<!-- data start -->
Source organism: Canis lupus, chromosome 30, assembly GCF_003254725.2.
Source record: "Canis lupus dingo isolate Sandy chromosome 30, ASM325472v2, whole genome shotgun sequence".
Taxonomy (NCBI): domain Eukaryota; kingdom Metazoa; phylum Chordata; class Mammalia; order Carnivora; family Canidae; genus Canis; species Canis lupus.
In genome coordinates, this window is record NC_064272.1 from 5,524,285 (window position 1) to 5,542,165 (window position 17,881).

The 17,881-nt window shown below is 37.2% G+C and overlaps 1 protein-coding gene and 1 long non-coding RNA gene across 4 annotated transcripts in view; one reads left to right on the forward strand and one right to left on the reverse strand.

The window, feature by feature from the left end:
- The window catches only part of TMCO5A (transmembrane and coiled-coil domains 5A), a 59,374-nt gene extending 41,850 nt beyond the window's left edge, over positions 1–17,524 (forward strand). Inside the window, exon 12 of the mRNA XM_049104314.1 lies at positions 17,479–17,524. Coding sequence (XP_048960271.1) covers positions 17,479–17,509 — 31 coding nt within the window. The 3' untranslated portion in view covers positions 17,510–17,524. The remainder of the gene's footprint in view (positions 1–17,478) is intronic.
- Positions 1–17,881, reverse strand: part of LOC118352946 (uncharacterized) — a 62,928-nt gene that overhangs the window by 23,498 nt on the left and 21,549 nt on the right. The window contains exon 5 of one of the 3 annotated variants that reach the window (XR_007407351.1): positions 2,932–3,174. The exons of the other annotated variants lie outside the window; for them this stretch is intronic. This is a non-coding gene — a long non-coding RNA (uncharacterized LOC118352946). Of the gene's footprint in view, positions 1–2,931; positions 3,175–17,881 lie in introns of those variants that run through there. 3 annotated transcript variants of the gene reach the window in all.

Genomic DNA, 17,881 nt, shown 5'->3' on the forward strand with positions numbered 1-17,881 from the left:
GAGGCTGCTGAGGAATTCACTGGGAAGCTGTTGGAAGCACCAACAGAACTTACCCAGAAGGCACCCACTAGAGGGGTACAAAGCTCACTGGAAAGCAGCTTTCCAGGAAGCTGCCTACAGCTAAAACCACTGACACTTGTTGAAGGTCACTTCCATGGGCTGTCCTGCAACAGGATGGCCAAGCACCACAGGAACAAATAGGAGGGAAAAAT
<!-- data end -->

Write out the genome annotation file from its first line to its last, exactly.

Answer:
Source organism: Canis lupus, chromosome 30, assembly GCF_003254725.2.
Source record: "Canis lupus dingo isolate Sandy chromosome 30, ASM325472v2, whole genome shotgun sequence".
Taxonomy (NCBI): domain Eukaryota; kingdom Metazoa; phylum Chordata; class Mammalia; order Carnivora; family Canidae; genus Canis; species Canis lupus.
In genome coordinates, this window is record NC_064272.1 from 5,524,285 (window position 1) to 5,542,165 (window position 17,881).

The 17,881-nt window shown below is 37.2% G+C and overlaps 1 protein-coding gene and 1 long non-coding RNA gene across 4 annotated transcripts in view; one reads left to right on the forward strand and one right to left on the reverse strand.

The window, feature by feature from the left end:
- The window catches only part of TMCO5A (transmembrane and coiled-coil domains 5A), a 59,374-nt gene extending 41,850 nt beyond the window's left edge, over positions 1–17,524 (forward strand). Inside the window, exon 12 of the mRNA XM_049104314.1 lies at positions 17,479–17,524. Coding sequence (XP_048960271.1) covers positions 17,479–17,509 — 31 coding nt within the window. The 3' untranslated portion in view covers positions 17,510–17,524. The remainder of the gene's footprint in view (positions 1–17,478) is intronic.
- Positions 1–17,881, reverse strand: part of LOC118352946 (uncharacterized) — a 62,928-nt gene that overhangs the window by 23,498 nt on the left and 21,549 nt on the right. The window contains exon 5 of one of the 3 annotated variants that reach the window (XR_007407351.1): positions 2,932–3,174. The exons of the other annotated variants lie outside the window; for them this stretch is intronic. This is a non-coding gene — a long non-coding RNA (uncharacterized LOC118352946). Of the gene's footprint in view, positions 1–2,931; positions 3,175–17,881 lie in introns of those variants that run through there. 3 annotated transcript variants of the gene reach the window in all.

Genomic DNA, 17,881 nt, shown 5'->3' on the forward strand with positions numbered 1-17,881 from the left:
GAGGCTGCTGAGGAATTCACTGGGAAGCTGTTGGAAGCACCAACAGAACTTACCCAGAAGGCACCCACTAGAGGGGTACAAAGCTCACTGGAAAGCAGCTTTCCAGGAAGCTGCCTACAGCTAAAACCACTGACACTTGTTGAAGGTCACTTCCATGGGCTGTCCTGCAACAGGATGGCCAAGCACCACAGGAACAAATAGGAGGGAAAAAT